How can the North Carolina construction industry resolve disturbingly high volumes of COVID-19 among minority construction workers?
The Carolinas Associated General Contractors (CAGC) held a “member’s talk” on June 5 and the strongest answers related to improving and enhancing communication with the workers about what they need to do to implement proper health and safety measures.
CAGC president and CEO Dave Simpson moderated the event, and wrote about it in a posting on the association’s website.
Simpson asked about communications strategies members were using — either on the jobsite or in the office for COVID-19 safety.
Edison Cassels, president of Edison Ford in Charlotte, pointed out that because the construction industry has a strong work ethic, it was challenging to get everyone to slow down and be safe.
“I learned that I needed to be a better communicator so everyone would understand how important it is to take the extra steps to stay safe on the jobsite and in the office,” said Cassels.
Patrice Gilmore, DPR Construction’s National Diversity and Inclusion Leader and president of the United Minority Contractors of North Carolina (UMCNC), said DPR Construction really had to step up their communication game particularly when it came to communication with workers in the field.
“We learned quickly there was a gap in our messages to craft workers since they did not have an e-mail account.” she said.
Both Cassels and Gilmore say all workers now have e-mail accounts.
Creating an inclusive communication strategy in response to a health crisis has presented an opportunity to many of the panelists, Simpson wrote. Lasenta Lewis, president and CEO of LLC Construction in South Carolina and past chair of the Minority Contractors of SC, said she works closely with non-profits that represent minority populations to get safety messages out within their communities.
Among communications strategies suggested by panelists:
- giving all employees an e-mail account so they could read all communications directly from senior leadership;
- communicating in both English and Spanish; and
- identifying minority leaders on the job sites that can give feedback on how the messages are being received.
Johnny Ortiz, diversity coordinator with Skanska, also recommended having someone on the jobsite that can speak Spanish.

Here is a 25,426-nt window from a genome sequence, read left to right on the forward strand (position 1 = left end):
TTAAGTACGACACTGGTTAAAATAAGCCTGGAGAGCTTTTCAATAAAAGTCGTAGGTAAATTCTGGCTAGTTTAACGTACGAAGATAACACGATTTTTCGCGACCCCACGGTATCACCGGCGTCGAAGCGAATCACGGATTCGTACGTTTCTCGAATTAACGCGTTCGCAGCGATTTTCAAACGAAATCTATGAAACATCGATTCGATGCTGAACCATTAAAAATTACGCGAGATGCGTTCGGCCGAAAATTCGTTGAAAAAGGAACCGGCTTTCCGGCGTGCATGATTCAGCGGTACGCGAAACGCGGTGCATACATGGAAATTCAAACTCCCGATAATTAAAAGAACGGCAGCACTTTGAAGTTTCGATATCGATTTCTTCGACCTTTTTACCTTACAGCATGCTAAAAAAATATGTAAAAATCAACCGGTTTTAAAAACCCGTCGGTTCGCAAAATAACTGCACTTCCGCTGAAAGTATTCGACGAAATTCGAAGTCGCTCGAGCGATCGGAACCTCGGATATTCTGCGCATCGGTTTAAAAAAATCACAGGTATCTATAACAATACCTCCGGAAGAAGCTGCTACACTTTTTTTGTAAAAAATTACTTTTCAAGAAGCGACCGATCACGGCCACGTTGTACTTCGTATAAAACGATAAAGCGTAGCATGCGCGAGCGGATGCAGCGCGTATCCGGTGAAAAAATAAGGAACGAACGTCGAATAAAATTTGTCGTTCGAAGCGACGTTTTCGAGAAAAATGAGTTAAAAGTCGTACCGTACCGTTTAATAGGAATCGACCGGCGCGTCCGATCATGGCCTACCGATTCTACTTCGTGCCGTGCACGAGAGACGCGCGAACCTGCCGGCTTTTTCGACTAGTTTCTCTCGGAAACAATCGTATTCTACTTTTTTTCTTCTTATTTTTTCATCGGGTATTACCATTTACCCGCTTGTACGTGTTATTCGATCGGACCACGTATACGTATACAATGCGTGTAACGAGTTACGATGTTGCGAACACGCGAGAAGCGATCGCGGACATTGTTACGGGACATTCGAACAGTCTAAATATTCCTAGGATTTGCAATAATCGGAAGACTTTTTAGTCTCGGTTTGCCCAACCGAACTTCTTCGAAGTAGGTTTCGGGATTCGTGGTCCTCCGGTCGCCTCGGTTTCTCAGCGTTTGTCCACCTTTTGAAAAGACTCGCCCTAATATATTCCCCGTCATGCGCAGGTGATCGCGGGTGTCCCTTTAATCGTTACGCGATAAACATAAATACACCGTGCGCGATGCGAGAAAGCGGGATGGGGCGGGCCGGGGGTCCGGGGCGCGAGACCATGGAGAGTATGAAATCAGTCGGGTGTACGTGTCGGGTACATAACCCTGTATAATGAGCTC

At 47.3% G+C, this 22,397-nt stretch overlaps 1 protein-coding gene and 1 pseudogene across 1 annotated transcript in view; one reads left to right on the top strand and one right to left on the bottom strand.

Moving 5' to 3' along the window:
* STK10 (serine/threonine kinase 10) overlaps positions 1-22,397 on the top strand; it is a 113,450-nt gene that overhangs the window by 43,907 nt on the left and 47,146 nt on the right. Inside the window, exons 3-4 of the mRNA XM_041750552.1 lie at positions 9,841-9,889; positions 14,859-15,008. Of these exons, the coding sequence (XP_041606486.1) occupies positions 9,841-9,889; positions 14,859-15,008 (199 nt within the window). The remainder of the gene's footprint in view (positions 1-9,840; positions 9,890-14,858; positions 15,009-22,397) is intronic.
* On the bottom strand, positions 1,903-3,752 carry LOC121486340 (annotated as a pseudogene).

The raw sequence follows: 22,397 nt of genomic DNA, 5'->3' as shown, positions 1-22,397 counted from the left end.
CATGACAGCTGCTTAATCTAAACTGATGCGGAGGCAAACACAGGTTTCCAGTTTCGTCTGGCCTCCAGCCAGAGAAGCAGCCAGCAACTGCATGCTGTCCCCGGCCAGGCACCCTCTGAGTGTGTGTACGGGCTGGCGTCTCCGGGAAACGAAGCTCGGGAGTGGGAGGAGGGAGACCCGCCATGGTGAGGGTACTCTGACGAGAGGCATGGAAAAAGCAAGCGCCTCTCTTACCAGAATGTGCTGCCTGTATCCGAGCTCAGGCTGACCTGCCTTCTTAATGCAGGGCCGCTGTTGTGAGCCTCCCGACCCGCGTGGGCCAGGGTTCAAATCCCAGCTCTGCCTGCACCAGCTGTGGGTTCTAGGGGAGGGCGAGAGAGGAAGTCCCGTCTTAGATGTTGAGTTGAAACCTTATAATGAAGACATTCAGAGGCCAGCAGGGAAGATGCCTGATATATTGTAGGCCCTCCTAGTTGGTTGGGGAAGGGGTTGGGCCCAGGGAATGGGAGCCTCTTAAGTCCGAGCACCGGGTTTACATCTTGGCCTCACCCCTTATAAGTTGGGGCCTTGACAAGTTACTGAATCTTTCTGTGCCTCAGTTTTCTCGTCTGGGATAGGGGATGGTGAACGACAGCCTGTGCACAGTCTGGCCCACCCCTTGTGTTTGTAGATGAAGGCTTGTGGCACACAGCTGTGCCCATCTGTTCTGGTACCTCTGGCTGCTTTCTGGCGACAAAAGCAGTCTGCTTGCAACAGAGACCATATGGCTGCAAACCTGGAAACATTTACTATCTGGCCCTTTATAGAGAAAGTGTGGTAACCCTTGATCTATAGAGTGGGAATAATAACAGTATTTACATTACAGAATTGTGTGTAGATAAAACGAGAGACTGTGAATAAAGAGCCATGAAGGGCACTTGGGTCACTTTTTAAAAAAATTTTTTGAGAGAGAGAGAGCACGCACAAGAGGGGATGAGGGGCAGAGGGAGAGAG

“Many of our Hispanic workers travel to the jobsite together and several generations of a family may live in the same household so it is easier to spread an infection,” Ortiz said. “We must use multiple ways of communicating to overcome the language barrier.”
One tough question came from an audience member asking what to do when someone refuses to follow a policy such as wearing a face mask on the job or not following instructions to stay 6 ft. apart, Simpson wrote. All panelists strongly agreed that there should be a no tolerance policy for anyone not following safety protocols.
Brynn Huneke, Director of Diversity and Inclusion for AGC of America shared the new AGC Culture of Care initiative as one way to get employers to embrace the inclusiveness message.
Associated General Contractors of America’s (AGC) Culture of Care challenges leaders to take a bold and visible step towards ensuring their workplaces are welcoming, safe, and inclusive for an increasingly diverse and talented pool of workers. AGC is asking all member companies to join this effort by taking the Culture of CARE pledge. Once you sign the pledge, Culture of CARE provides companies with tools and resources to help establish a Culture of CARE in their workplaces. (Learn more at www.BuildCulture.org.)
CAGC has signed the pledge and is urging all Carolinas members to do the same. “But, it’s more than signing a pledge,” said Huneke “We all need to be committed to providing training and the resources needed to ensure the workplace is inclusive and safe for everyone.”
When asked “where do we go from here” in promoting inclusiveness, Edison Cassels acknowledged there’s still a lot of work to do. “Our minority firms in particular are struggling from the pandemic and need help”.
Patrice Gilmore encouraged everyone to begin preparing for the second wave adding that “we need to figure out what worked and what did not. While the virus is a terrible thing a lot of good has come from this and we don’t want to go back to what we were doing before because we’ve learned so much since then,” she said. “Keep listening and put yourself in someone else’s shoes”, urged Johnny Ortiz. “When leadership shares messages of inclusiveness people take it seriously.”
Simpson wrote that CAGC will be continuing the conversation by assigning next steps to the Diversity and Inclusion Committee led by staff member Betsy Bailey. There will also be a strong effort to reach out to members encouraging them to take the Culture of Care Pledge.
“People just want to be heard,” Lasenta Lewis remarked at the end of the panel discussion. For the construction industry, listening to all points of view and encouraging inclusive conversations is not just the right thing to do, it may also save lives, Simpson wrote.